The whole thing probably took an hour and a half or two. Then when I was done the kitty got up from her nap, strolled over to the door and said, "Dayum. How long was I asleep?"

And then she said, "Okay. Nuffa dat."

The end.

Monday, April 19, 2010

In which I feel like a foreigner. Or a liberal. Or something.

They had a parents' meeting at school today. Usually I find them A) Boring, because they address all the same stuff every time, and B) Encouraging, because they reinforce that the school has a positive, caring approach to education.

Today was all of that and more, where "more" is comprised largely of pretty basic psychology with which I don't disagree ("It's not your job to make your child happy, it's your job to provide your child with the tools with which to build his/her own happiness!"), but which I don't really need to sit in a very hard, too-small chair to nod along to.

There was also the requisite head-shaking at Society Today (TM) where, it seems, children think they can have it all and parents want to give children everything they, the parents, didn't have as kids. Except, of course, for those of us who had more growing up than they can currently provide to their children. Really I'm okay with it; we do have what we need and some extras, but I don't really need to be preached at about buying kids All The Latest Gadgets and watching them go un-played-with, TYVM. On a tiny, hard chair.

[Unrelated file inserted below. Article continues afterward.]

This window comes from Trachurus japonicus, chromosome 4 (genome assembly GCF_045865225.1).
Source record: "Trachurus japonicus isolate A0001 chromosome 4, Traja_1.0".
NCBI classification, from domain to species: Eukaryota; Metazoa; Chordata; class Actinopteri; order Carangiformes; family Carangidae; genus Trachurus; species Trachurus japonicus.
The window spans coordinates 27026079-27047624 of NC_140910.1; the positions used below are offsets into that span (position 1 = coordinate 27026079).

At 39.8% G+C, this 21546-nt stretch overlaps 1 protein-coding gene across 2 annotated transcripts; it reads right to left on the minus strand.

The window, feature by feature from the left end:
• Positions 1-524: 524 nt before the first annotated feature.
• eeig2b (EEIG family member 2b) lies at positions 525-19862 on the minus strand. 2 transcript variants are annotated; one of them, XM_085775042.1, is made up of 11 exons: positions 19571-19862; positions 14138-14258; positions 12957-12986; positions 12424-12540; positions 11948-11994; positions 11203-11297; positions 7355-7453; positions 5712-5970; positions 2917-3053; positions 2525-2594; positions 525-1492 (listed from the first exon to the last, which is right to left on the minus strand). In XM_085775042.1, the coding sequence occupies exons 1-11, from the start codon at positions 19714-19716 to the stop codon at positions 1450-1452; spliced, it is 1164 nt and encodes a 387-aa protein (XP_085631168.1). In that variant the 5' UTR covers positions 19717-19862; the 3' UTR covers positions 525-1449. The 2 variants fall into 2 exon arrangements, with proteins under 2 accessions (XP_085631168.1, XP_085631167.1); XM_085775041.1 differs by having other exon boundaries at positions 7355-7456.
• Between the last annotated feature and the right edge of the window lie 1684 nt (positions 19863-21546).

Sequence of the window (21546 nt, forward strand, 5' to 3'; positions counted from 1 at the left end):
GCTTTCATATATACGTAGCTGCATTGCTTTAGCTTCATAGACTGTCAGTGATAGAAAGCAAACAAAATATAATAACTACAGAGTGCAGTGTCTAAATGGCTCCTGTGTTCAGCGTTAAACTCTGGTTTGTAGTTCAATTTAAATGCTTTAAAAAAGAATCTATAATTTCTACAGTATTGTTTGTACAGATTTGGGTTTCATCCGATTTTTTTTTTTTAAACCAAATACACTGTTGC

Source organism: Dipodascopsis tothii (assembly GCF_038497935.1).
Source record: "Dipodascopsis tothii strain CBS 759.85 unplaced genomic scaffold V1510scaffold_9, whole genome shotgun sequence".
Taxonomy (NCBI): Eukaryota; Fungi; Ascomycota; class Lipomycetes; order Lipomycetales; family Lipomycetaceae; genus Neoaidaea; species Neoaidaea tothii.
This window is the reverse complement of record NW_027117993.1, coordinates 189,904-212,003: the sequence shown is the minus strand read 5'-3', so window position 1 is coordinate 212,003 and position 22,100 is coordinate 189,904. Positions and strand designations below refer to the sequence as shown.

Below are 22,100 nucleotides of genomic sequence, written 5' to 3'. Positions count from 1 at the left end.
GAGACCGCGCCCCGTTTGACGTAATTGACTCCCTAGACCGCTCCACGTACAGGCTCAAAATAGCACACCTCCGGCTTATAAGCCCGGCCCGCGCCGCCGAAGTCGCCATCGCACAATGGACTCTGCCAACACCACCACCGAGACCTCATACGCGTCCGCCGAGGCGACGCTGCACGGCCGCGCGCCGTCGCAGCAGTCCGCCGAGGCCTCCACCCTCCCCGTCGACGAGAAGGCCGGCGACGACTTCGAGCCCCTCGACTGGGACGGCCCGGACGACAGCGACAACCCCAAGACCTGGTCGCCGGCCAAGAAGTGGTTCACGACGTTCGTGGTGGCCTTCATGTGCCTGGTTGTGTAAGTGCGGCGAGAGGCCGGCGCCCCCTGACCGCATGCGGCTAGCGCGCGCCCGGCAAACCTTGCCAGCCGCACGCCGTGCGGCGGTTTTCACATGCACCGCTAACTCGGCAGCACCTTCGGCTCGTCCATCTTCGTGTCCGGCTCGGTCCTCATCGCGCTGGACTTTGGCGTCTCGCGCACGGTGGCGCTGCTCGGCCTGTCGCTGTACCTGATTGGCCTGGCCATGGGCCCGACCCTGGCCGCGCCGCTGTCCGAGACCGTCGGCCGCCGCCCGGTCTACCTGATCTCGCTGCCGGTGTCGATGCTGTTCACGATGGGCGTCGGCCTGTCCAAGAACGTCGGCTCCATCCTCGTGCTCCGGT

Plus, while I generally consider the school to be fairly progressive, we did hit a couple of snags this evening. It seems Society is in transition from a sexist society to...umm. NOT a feminist one, certainly not! But, well, something else anyway. It's very conFUsing, apparently. Do boys open doors for girls or do they don't? Do they pick up the tab on a date or will they get the evil eye for suggesting it? Apparently these are still Very Difficult Questions.

I had the unanticipated opportunity to make my own small pitch for Feminism and Fairness today, when the ballet class was discussed and I suggested that, next year, the girls be allowed to wear the same "uniform" as the boys. Currently, the girls are required to buy $25 worth of leotards and tights, plus the shoes which I don't even know how much those are because Julia's still fit. Plus a bun. The bun is very important.

Boys wear tank tops & shorts.

I suggested that girls are expected from a young age to invest time and money in their appearance, and that for the purposes of the dance class, what is really required is freedom of movement, which might be afforded by, say, tank tops & shorts.